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  • Web application developers have it easy when it comes to simplifying and automating diverse application workflows; they can choose from a variety of solutions to help automate release processes. When developing for mobile, however, we're dealing with two operating systems with two different ways of building, testing, distribution, generating screenshots, signing and distributing applications. To help ease the pain, our teams have adopted fastlane as the go-to tool to automate the release process for iOS and Android applications. Using simple configurations and multiple pipelines, they can achieve continuous delivery for mobile development.

  • When combining modern techniques and architecture styles, such as microservices, DevOps and QA in production, development teams need increasingly sophisticated monitoring. Simply looking a graphs of disk usage and CPU utilization is not sufficient anymore, and many teams collect application and business-specific metrics using tools such a Graphite and Kibana. Grafana makes it easy to create useful and elegant dashboards for data from a number of sources. A particularly useful feature allows timescales of different graphs to be synchronized, which helps with spotting correlations in the underlying data. The templating system that is being added shows a lot promise and will likely make managing sets of similar services even easier. Based on its strengths, Grafana has become our default choice in this category.

TRIAL?

  • Airflow is a tool to programmatically create, schedule and monitor data pipelines. By treating Directed Acyclic Graphs (DAGs) as code, it encourages maintainable, versionable and testable data pipelines. We've leveraged this configuration in our projects to create dynamic pipelines that resulted in lean and explicit data workflows. Airflow makes it easy to define your operators and executors and to extend the library so that it fits the level of abstraction that suits your environment.

  • MSBuild has been the primary build system in the .NET ecosystem since its introduction in 2005; however, it suffers from many of the same weaknesses we've previously called out in Maven. The .NET community has started to develop alternatives to MSBuild which are easier to maintain and more flexible, and evolve more fluidly as a project grows. Two of these alternatives are Cake and Fake. Cake uses a DSL built in C#, while Fake uses F#. Each has seen significant growth over the last year and has proven to be a viable alternative to MSBuild for orchestrating common build tasks in .NET projects.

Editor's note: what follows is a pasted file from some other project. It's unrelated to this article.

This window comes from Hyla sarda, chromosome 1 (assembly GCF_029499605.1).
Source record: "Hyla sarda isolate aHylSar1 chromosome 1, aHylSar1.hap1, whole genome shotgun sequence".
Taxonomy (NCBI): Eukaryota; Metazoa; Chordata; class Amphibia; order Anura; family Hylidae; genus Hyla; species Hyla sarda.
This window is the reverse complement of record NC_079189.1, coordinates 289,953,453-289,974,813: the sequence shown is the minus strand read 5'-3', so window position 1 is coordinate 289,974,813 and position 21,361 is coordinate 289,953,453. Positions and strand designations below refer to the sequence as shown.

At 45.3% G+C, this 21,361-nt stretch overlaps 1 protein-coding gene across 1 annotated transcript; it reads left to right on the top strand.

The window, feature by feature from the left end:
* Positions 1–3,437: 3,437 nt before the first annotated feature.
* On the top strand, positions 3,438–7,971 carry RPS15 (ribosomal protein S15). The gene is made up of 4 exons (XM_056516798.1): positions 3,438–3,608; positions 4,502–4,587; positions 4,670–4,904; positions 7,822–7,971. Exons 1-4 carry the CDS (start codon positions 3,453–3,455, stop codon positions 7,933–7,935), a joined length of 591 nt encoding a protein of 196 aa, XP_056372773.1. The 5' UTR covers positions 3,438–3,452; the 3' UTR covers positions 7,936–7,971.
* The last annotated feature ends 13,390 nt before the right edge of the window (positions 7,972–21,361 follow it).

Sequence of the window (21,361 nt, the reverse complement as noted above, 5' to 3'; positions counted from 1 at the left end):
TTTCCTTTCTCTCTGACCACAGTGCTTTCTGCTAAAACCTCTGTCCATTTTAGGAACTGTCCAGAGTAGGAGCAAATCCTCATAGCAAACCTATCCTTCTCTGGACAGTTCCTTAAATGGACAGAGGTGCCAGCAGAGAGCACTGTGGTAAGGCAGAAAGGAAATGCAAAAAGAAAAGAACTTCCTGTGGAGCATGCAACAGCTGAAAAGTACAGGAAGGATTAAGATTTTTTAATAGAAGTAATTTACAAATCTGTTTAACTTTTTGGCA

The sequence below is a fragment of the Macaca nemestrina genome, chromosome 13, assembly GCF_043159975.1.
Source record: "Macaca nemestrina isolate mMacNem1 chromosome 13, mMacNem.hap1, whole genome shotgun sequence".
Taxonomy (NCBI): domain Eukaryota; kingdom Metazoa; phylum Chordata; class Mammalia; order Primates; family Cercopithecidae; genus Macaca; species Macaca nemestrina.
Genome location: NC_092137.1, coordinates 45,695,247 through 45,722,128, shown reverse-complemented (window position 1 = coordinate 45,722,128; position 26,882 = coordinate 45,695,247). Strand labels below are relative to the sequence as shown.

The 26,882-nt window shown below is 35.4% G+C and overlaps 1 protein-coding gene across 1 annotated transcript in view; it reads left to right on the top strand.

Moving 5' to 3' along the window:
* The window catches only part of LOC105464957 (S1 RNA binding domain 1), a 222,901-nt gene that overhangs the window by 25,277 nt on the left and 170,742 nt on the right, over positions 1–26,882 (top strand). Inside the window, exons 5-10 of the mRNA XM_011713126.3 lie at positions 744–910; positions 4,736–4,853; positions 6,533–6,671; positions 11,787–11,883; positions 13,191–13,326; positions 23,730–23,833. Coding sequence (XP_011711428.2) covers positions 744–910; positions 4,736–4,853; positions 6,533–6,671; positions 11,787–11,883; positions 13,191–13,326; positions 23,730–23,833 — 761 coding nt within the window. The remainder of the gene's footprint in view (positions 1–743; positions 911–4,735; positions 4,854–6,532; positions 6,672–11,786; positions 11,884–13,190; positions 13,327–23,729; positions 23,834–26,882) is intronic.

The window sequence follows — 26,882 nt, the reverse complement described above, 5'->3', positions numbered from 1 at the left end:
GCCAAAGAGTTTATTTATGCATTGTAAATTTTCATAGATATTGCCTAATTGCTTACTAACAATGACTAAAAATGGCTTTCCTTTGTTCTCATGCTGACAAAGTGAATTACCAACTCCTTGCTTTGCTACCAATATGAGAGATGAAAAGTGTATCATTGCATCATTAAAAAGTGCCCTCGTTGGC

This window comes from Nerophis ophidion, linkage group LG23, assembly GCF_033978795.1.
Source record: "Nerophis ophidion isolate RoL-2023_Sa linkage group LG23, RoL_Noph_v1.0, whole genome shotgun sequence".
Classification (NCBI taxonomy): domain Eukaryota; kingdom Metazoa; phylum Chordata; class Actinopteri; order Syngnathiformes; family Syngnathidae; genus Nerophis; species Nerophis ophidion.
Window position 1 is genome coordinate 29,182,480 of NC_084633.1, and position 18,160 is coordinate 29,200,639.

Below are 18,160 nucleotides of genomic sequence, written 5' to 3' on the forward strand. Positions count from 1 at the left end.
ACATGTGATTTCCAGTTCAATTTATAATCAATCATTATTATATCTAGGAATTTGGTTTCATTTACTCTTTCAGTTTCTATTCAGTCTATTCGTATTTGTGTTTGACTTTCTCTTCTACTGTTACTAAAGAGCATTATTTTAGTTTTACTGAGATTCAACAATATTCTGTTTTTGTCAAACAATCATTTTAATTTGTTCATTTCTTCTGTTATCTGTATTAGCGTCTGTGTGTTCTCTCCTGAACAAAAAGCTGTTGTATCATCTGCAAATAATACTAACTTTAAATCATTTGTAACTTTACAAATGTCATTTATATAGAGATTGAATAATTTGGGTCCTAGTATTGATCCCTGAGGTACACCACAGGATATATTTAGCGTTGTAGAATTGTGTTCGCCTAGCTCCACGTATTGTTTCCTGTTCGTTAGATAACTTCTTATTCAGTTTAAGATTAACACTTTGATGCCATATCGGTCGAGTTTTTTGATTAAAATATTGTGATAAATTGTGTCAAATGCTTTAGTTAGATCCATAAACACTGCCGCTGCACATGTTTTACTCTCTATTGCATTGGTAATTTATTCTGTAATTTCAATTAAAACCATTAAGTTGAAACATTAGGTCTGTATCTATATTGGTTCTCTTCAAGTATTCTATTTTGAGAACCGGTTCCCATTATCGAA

• Testing that layout and styling of responsive websites is working as expected across various form factors can be a slow and often manual process. Galen helps ease this problem by providing a simple language, running on top of Selenium, that allows you to specify expectations for the appearance of your website in various screen sizes. Although Galen suffers from the typical brittleness and speed issues of any end-to-end testing approach, we have found benefit in the early feedback on design issues.

  • Having a way to securely manage secrets is increasingly becoming a huge project issue. The old practice of keeping secrets in a file or in environment variables is becoming hard to manage, especially in environments with multiple applications and large numbers of microservices. HashiCorp Vault addresses the problem by providing mechanisms for securely accessing secrets through a unified interface. It has served us well on a number of projects, and our teams liked how easy it was to integrate Vault with their services. Storing and updating secrets is a bit cumbersome, because it relies on a command-line tool and a fair amount of discipline from the team.

  • Pa11y is an automatic accessibility tester that can run from the command line and be embedded into a build pipeline. Our teams have had success using Pa11y on a highly dynamic site by first creating a static HTML version, then running the accessibility tests against that. For many systems—especially government websites—accessibility testing is a requirement, and Pa11y makes it all a lot easier.

  • Scikit-learn is not a new tool (it is approaching its tenth birthday); what is new is the rate of adoption of machine-learning tools and techniques outside of academia and major tech companies. Providing a robust set of models and a rich set of functionality, Scikit-learn plays an important role in making machine-learning concepts and capabilities more accessible to a broader (and often non-expert) audience.